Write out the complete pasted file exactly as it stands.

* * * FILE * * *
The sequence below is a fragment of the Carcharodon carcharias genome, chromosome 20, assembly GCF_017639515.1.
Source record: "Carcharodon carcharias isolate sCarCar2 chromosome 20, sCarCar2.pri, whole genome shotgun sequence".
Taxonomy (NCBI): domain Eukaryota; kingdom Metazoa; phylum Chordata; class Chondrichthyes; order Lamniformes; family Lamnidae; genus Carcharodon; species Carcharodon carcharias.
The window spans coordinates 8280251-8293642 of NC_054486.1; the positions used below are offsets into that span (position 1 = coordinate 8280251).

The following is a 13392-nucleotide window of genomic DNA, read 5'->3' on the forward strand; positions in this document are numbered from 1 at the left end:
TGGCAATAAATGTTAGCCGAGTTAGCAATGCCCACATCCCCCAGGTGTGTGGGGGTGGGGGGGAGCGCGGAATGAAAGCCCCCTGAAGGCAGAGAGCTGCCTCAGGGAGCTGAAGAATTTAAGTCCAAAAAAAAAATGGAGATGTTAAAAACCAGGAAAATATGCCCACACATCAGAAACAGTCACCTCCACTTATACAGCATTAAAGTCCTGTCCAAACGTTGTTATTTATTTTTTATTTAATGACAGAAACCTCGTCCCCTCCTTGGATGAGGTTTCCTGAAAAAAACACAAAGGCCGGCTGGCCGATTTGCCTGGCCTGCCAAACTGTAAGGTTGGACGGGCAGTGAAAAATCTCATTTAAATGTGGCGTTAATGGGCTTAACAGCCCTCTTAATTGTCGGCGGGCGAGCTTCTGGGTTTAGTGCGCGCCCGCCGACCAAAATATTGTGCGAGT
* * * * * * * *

The sequence below is a fragment of the Carcharodon carcharias genome, chromosome 20, assembly GCF_017639515.1.
Source record: "Carcharodon carcharias isolate sCarCar2 chromosome 20, sCarCar2.pri, whole genome shotgun sequence".
Taxonomy (NCBI): domain Eukaryota; kingdom Metazoa; phylum Chordata; class Chondrichthyes; order Lamniformes; family Lamnidae; genus Carcharodon; species Carcharodon carcharias.
The window spans coordinates 8280251-8293642 of NC_054486.1; the positions used below are offsets into that span (position 1 = coordinate 8280251).

The following is a 13392-nucleotide window of genomic DNA, read 5'->3' on the forward strand; positions in this document are numbered from 1 at the left end:
TGGCAATAAATGTTAGCCGAGTTAGCAATGCCCACATCCCCCAGGTGTGTGGGGGTGGGGGGGAGCGCGGAATGAAAGCCCCCTGAAGGCAGAGAGCTGCCTCAGGGAGCTGAAGAATTTAAGTCCAAAAAAAAAATGGAGATGTTAAAAACCAGGAAAATATGCCCACACATCAGAAACAGTCACCTCCACTTATACAGCATTAAAGTCCTGTCCAAACGTTGTTATTTATTTTTTATTTAATGACAGAAACCTCGTCCCCTCCTTGGATGAGGTTTCCTGAAAAAAACACAAAGGCCGGCTGGCCGATTTGCCTGGCCTGCCAAACTGTAAGGTTGGACGGGCAGTGAAAAATCTCATTTAAATGTGGCGTTAATGGGCTTAACAGCCCTCTTAATTGTCGGCGGGCGAGCTTCTGGGTTTAGTGCGCGCCCGCCGACCAAAATATTGTGCGAGT